3. forestsfailyou

    I think Bernard Shaw clearly proclaimed the ideal of postmodernism “The golden rule is that there is no golden rule.” Every postmodern phrase and idea is an attempt to dodge the idea of calling something good. We can talk about ‘liberty’ and ‘freedom’ and “progress’ but never what is good. The postmodern will say “let’s leave the standard and find liberty and the pursuit of happiness” but logically rendered without a standard we find that all he has really said is “let us not decide what is good, but lets instead decide that it’s good not to decide”. Any talk of progress indicates and idea of progressing *towards* something. Postmodernism cannot even use the phrase “progress” in any logical fashion. I find fault with the author’s conclusion, because to have “order, meaning, and truth” we must insist that it is desirable to have. The medieval world disagreed on if we needed more of less law, more or less freedom, if power should be in the hands of the wealthy or poor- but it had a definite goal in mind. The error of that time was to kill a person whose philosophy you disagreed with, the modern era’s error is to simply assume it does not matter.
    With this in mind the bible comes to be a standard by which we progress to, our theology the map to get there, and our doctrine the rules of the road. Doctrine tells us how to “live in an almost constant state of repentance in order to be open to God’s grace and the creation he wishes to continue in our lives.”

    UBF tends to use the bible this way. It’s clear doctrines are marriage by faith, complete abstinence of drinking, no dating, works earned discipleship, obedience to shepherds, and campus mission. UBF also believes the bible to be less of a way of learning about this thing we call the universe and more of a way that God speaks directly to man. When I read the bible it is held that God speaks into my heart and changes me. Sadly this means the vast body of knowledge over the past 2000 years from the saints goes unnoticed.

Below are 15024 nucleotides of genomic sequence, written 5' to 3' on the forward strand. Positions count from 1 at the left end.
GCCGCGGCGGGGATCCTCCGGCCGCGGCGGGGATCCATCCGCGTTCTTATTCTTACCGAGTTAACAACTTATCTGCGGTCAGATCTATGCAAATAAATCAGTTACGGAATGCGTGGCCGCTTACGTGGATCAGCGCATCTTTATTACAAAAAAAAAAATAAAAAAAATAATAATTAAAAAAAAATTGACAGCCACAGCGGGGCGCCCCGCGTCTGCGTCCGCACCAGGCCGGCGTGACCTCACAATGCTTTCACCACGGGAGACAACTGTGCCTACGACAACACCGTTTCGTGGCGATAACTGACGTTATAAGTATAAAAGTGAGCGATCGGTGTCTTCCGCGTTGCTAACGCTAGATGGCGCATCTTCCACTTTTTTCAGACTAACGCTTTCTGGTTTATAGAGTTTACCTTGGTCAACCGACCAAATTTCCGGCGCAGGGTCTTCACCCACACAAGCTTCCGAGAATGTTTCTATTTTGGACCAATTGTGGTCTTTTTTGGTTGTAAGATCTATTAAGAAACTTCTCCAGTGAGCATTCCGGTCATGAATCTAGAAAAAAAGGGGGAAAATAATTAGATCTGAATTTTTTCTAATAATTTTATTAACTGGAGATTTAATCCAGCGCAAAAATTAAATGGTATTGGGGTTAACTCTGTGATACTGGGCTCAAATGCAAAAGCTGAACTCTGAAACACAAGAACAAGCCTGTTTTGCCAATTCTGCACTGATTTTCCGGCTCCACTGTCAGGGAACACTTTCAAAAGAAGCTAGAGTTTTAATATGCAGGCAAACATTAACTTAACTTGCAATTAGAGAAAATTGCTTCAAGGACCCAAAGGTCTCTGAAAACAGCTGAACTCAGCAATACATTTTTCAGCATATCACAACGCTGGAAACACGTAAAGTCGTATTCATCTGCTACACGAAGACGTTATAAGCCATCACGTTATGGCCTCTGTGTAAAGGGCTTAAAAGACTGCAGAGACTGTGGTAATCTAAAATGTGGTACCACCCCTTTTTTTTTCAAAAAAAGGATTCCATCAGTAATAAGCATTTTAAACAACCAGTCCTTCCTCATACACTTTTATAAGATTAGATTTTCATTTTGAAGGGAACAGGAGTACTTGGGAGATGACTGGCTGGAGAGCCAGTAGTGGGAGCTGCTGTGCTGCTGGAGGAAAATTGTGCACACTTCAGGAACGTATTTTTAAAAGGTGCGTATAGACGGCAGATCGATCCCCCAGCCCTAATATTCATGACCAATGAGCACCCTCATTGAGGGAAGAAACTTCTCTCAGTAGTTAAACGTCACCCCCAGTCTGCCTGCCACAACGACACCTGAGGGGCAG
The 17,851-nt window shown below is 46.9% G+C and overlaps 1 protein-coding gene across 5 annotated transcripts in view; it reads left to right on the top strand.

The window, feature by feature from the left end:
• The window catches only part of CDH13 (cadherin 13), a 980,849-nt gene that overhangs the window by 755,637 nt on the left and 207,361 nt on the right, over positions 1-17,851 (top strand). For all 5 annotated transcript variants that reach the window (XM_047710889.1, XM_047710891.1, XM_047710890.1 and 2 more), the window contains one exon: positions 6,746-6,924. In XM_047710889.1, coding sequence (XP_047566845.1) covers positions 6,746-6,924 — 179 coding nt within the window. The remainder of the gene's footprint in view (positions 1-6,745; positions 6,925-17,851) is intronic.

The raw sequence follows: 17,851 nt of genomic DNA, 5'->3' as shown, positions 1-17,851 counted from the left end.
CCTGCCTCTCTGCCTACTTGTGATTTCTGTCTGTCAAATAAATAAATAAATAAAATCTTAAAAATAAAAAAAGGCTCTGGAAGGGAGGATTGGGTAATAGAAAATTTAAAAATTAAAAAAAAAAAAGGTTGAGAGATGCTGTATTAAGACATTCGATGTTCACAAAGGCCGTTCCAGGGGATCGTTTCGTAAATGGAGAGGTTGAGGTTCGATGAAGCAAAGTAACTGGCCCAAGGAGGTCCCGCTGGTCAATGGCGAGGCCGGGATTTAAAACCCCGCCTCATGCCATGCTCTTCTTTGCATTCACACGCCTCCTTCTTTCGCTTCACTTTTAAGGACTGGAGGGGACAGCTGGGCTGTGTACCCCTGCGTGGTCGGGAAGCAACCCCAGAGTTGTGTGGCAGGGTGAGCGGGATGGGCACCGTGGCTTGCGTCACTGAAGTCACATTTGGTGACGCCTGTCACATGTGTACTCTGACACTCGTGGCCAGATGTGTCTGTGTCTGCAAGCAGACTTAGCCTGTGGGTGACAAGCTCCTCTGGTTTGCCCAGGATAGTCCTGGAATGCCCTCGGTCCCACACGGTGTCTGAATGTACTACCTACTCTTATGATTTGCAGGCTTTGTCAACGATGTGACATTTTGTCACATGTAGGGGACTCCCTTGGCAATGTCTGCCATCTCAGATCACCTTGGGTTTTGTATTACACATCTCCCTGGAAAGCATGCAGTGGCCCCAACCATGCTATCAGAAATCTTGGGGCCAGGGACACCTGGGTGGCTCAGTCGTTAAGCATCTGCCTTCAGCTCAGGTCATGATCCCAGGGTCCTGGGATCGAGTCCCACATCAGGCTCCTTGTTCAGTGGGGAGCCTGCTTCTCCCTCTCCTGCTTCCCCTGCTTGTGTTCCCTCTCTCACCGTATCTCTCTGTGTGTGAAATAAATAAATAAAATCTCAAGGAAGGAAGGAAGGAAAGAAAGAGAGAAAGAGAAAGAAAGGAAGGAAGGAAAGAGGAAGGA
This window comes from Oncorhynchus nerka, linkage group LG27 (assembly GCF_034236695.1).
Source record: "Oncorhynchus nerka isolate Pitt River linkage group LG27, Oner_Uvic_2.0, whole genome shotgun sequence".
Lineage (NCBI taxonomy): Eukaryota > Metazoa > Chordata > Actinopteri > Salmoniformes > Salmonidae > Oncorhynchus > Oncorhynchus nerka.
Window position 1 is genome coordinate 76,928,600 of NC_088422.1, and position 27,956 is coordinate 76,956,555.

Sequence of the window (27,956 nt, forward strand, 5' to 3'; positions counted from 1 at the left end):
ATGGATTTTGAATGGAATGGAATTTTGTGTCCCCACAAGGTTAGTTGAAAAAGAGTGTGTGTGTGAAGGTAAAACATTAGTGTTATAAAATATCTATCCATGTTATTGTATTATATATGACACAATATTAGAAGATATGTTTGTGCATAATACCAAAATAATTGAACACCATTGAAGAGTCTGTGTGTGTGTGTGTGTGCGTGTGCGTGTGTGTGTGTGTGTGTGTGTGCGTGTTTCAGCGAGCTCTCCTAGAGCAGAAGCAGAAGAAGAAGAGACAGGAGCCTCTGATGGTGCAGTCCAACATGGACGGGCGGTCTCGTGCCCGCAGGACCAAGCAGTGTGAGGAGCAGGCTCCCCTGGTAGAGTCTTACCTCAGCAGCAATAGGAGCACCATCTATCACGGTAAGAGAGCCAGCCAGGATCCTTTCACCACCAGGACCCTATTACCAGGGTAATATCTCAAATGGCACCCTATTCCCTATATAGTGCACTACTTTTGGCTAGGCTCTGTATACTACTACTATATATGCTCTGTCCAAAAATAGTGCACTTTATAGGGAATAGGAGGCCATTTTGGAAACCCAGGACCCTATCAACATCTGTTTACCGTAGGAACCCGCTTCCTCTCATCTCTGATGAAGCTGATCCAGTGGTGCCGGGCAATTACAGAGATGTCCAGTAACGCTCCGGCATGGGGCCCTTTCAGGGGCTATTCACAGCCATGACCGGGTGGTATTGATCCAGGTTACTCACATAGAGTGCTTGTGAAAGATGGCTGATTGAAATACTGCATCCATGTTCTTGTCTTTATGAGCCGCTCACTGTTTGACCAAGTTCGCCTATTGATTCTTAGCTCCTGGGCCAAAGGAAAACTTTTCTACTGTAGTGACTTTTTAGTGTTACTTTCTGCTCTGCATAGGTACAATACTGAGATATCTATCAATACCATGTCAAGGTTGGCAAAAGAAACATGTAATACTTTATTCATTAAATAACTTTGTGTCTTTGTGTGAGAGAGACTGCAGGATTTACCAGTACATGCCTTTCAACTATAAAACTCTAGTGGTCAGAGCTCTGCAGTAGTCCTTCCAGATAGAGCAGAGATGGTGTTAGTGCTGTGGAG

• forestsfailyou

      I should be clear when i say ‘UBF tends to use the bible this way.’ i mean UBF tends to use the bible as a road map to Christ.’ they believe that their doctrine is a way of following Christ’s commands and example.

    • Joe Schafer

      Forests, have you read Jim Danaher’s book? It’s not a wholesale endorsement of radical postmodernism. Not by a long shot.

    • Hi forests,

      You wrote: “I find fault with the author’s conclusion, because to have “order, meaning, and truth” we must insist that it is desirable to have.”